Rise of the polythene monster
Polythene bags are here to stay, no matter what!
Faced with an imminent environmental disaster, the government in January 2002 banned the use of polythene bags in Dhaka and eventually enforced it elsewhere in the country.
The move immediately brought applause from the environmentalists and residents but it was claimed that it cost more than 18,000 workers their jobs, as several hundred small factories were shut down.
The flip side of the story is none of these workers ever lost their jobs and only a handful of these factories were actually shut down. The business of importing raw materials, production and marketing of polythene bags continue till today, 15 years after it was banned.
With factories situated in obscure places of Keraniganj and in the old parts of the city, the supply chain of polythene bags looks as formidable as any other popular item in the market today. On the other hand, the monetary gains from the illegal trade of polythene bags in Bangladesh are estimated to run into millions of US dollars.
A silent environmental disaster has been going on over the years too. In all the big cities of the country, discarded polythene bags are the main culprits for clogging up our drainage systems.
The perennial water logging problems in Dhaka, Chittagong, Khulna, Barisal, Rajshahi and Sylhet, especially during the monsoon season, are a glaring legacy of poor governance combined with the lack of awareness about our environment. The poor individuals living in the slums, quite often in squalid conditions, pay the bulk of the price for this man-made disaster. In Dhaka, Chittagong and other cities, densely populated impoverished areas are inundated with the filthiest of sewage water entering homes. Men, women and children living in these areas are, sometimes for days, exposed to serious health hazards.
During the ongoing monsoon, many city dwellers are seen wading through filthy knee-deep water on the city’s main thoroughfares.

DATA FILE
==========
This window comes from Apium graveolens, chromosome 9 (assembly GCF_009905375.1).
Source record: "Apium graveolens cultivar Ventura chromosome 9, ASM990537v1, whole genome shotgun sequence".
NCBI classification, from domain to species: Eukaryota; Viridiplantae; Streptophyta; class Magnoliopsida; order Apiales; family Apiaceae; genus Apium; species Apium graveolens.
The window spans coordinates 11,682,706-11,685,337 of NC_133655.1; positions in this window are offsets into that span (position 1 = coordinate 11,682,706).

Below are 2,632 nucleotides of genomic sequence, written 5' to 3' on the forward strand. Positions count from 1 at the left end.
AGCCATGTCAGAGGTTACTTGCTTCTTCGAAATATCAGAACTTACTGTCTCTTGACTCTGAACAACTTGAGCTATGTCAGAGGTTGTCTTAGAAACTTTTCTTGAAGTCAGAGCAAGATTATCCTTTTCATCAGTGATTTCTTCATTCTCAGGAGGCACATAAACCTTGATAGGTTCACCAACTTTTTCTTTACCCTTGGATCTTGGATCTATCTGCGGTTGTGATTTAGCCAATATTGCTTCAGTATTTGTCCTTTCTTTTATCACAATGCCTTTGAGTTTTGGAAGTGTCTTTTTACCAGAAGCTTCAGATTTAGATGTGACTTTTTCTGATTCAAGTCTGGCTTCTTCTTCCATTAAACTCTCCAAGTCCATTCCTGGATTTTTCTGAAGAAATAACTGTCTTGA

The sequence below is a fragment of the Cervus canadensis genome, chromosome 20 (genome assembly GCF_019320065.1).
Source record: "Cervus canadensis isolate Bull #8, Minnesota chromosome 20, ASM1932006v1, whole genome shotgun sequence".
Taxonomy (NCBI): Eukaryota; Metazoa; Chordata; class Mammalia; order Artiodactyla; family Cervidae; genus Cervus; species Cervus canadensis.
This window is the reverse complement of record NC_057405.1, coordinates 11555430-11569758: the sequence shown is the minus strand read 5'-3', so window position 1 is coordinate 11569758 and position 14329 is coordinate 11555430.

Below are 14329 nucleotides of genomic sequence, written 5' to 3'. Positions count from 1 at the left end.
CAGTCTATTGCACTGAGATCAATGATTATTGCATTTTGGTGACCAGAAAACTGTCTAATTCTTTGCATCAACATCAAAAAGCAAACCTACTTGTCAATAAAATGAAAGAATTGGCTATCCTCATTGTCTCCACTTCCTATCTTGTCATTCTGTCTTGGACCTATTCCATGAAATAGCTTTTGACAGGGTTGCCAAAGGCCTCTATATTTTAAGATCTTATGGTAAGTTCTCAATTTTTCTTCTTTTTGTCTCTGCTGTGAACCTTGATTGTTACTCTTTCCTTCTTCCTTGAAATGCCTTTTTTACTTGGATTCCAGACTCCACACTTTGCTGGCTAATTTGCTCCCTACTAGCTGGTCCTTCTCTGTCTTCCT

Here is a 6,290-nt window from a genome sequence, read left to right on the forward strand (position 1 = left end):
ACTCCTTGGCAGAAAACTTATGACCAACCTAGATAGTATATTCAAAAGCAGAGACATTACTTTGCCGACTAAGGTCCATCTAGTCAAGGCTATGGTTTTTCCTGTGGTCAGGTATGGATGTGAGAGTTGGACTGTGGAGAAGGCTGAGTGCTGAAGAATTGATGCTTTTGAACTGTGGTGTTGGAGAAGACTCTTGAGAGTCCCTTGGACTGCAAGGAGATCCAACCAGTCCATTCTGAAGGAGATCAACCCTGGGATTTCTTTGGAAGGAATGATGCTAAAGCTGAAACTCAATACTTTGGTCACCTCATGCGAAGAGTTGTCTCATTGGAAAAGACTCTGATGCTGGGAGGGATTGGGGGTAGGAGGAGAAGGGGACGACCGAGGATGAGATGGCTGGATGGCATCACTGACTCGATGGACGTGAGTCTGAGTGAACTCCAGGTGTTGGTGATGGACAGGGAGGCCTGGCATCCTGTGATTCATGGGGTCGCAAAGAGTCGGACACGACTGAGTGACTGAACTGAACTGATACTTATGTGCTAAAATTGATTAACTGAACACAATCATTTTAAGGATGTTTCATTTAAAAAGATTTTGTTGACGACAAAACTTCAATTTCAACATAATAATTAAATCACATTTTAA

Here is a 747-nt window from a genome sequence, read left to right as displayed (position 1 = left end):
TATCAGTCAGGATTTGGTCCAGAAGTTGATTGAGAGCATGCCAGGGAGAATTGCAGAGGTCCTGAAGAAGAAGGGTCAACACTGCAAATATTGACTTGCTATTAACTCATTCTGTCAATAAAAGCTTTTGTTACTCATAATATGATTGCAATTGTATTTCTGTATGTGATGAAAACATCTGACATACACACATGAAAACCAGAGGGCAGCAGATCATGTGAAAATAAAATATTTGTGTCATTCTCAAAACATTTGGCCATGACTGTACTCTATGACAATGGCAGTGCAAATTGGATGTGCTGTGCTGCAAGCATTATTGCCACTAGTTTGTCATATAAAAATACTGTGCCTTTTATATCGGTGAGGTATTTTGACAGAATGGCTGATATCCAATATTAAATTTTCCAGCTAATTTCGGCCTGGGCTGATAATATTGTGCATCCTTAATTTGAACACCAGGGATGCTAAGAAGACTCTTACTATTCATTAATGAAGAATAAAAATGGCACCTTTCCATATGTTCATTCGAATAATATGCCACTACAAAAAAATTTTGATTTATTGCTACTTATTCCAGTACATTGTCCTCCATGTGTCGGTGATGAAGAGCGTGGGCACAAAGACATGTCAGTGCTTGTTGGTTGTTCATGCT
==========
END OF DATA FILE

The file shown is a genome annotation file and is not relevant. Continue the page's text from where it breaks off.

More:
A study in 2001 had showed that back in those days every Dhaka household discarded four polythene bags on average each day, and staggeringly its residents altogether were responsible for disposing about ten million of these bags each day.
The increasingly crowded city, already infested with air, noise and other forms of pollution, has surely more polythene bags to discard every day, more than a decade later.
Jabbar Sheikh, owner of a departmental store in Razabazar says it is too late now to ban polythene bags. “We cannot run our business without polythene bags because it (polythene bag) has become a culture in our society,” he adds.
This unwanted intruder has penetrated the core of our increasingly consumerist culture. Throughout the country, in kitchen markets, shops, restaurants, street vending points and even hawkers use single-use bags for trading, with its size depending on the commodity sold.
In the rural Bangladesh, polythene litters the agricultural lands too; costing farmers valuable time clearing them, and in some cases even depriving farmers of a better harvest.
The situation became so disastrous that when the government launched a cleanup project of the four main riverbeds around Dhaka a few years ago, the authorities were confronted with a four-foot deep layer of polythene. It cost the project twice the amount budgeted in order to remove some of the huge deposits from the riverbeds. Today, the situation has worsened, particularly in the case of the river Buriganga, which is being choked to death with polythene and other deadly industrial wastes.
“We heard that it takes a sheet of polythene 130 years to degrade into the soil,” says an official source at the Department of Environment (DoE), requesting anonymity.
“It was a mistake in the first place to ban it before finding an environmentally sound alternative,” he adds, “it (polythene bag) is user-friendly, cheap and therefore demand for it is so overwhelming that the legislation has automatically taken a back seat. If you ask the DoE’s law enforcement section, you will see our magistrates are regularly conducting raids on manufacturers and sealing off their premises.”
Introduction of polythene bags in the late eighties instantly wiped out a deep-rooted tradition from our country. In those days every household in Bangladesh used a long- lasting and biodegradable jute bag for daily shopping.
According to the Wikipedia, 80 million tons of polythene (a product that is derived from natural gas and petroleum) is produced globally every year. A huge amount is imported for packaging industries in the country and more for the manufacturing of bags; a use that has turned into a nightmare for millions of urbanites.
Report and photographs by: Morshed Ali Khan
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